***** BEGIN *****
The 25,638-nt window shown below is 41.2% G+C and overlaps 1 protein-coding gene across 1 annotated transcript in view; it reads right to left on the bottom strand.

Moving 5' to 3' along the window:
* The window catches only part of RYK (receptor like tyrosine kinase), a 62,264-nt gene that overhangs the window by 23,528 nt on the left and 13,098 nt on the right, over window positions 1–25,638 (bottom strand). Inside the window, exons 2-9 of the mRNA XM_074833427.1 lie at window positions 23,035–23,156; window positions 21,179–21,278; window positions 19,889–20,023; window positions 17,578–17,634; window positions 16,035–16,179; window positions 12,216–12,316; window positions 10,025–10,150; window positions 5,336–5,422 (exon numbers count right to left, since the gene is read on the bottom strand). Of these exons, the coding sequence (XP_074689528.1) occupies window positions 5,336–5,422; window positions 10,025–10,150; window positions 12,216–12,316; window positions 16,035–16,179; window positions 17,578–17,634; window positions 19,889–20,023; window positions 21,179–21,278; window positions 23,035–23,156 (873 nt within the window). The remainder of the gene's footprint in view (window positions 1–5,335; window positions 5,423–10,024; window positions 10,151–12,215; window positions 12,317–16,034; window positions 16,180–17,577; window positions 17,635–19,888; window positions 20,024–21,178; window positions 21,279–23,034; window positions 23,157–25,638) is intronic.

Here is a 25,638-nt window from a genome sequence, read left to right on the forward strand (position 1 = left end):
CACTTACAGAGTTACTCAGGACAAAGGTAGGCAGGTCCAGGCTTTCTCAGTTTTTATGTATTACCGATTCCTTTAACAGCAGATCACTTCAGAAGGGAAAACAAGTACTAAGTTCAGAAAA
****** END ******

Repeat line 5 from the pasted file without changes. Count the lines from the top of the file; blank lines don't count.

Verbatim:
CACTTACAGAGTTACTCAGGACAAAGGTAGGCAGGTCCAGGCTTTCTCAGTTTTTATGTATTACCGATTCCTTTAACAGCAGATCACTTCAGAAGGGAAAACAAGTACTAAGTTCAGAAAA